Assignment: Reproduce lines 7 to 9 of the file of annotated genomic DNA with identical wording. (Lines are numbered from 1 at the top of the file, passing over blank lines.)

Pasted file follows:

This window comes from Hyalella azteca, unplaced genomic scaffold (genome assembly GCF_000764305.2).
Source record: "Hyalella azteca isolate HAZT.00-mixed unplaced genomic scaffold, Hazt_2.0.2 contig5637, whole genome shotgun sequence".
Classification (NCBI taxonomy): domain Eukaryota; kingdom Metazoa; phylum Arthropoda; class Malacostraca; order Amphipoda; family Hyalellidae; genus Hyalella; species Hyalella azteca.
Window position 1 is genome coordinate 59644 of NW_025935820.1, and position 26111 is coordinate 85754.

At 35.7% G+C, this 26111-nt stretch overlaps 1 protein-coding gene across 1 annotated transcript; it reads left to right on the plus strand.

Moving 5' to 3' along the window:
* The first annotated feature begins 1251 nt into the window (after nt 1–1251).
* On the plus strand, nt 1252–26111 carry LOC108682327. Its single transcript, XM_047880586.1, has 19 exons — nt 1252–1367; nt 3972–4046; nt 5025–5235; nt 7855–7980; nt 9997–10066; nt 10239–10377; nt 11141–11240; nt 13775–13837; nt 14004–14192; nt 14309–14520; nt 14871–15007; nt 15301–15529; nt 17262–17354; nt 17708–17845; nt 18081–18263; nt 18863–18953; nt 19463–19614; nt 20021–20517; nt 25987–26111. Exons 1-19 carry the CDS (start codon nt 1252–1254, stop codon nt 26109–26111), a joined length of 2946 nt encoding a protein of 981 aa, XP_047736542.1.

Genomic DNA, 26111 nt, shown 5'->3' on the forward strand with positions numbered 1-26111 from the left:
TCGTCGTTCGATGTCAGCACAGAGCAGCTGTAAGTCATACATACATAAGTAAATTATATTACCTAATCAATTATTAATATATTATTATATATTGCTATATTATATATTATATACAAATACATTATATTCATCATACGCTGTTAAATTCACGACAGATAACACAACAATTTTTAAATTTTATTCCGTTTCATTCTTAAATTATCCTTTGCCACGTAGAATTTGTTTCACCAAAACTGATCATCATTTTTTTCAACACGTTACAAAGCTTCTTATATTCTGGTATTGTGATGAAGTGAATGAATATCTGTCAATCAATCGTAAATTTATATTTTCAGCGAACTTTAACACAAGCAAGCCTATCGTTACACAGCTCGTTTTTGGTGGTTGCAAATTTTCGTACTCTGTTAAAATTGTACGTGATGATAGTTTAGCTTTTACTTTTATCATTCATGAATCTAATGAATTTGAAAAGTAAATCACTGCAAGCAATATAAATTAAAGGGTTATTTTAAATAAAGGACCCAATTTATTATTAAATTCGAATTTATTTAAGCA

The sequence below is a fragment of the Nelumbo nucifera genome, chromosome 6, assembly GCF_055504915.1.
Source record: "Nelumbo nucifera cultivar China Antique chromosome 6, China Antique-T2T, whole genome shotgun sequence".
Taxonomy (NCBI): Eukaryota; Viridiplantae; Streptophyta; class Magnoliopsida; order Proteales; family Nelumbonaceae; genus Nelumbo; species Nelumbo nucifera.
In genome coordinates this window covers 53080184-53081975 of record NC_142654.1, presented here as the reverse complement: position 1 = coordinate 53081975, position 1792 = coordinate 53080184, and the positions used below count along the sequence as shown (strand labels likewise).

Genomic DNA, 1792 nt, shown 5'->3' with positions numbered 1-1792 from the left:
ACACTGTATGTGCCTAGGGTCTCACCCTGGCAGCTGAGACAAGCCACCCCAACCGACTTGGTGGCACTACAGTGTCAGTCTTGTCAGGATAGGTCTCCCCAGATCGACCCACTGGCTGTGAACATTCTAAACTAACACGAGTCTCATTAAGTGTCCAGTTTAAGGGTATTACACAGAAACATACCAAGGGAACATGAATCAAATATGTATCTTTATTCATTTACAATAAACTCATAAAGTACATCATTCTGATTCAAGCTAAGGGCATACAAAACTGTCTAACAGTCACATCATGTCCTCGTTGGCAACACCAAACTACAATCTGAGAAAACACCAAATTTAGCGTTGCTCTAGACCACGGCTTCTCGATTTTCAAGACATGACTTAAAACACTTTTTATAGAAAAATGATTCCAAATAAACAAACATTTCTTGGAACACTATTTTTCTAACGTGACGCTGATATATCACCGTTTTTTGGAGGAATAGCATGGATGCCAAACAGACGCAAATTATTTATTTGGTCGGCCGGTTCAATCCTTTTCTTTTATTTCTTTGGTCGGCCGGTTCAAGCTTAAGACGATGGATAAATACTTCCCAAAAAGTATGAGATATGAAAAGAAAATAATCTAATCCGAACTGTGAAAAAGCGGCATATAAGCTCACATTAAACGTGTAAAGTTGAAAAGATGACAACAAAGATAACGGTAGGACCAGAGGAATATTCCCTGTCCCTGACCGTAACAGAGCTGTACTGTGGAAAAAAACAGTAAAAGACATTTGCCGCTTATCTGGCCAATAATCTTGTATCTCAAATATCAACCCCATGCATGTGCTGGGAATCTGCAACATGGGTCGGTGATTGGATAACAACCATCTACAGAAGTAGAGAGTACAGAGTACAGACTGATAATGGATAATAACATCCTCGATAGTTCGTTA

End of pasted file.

* The first annotated feature begins 1251 nt into the window (after nt 1–1251).
* On the plus strand, nt 1252–26111 carry LOC108682327. Its single transcript, XM_047880586.1, has 19 exons — nt 1252–1367; nt 3972–4046; nt 5025–5235; nt 7855–7980; nt 9997–10066; nt 10239–10377; nt 11141–11240; nt 13775–13837; nt 14004–14192; nt 14309–14520; nt 14871–15007; nt 15301–15529; nt 17262–17354; nt 17708–17845; nt 18081–18263; nt 18863–18953; nt 19463–19614; nt 20021–20517; nt 25987–26111. Exons 1-19 carry the CDS (start codon nt 1252–1254, stop codon nt 26109–26111), a joined length of 2946 nt encoding a protein of 981 aa, XP_047736542.1.

Genomic DNA, 26111 nt, shown 5'->3' on the forward strand with positions numbered 1-26111 from the left: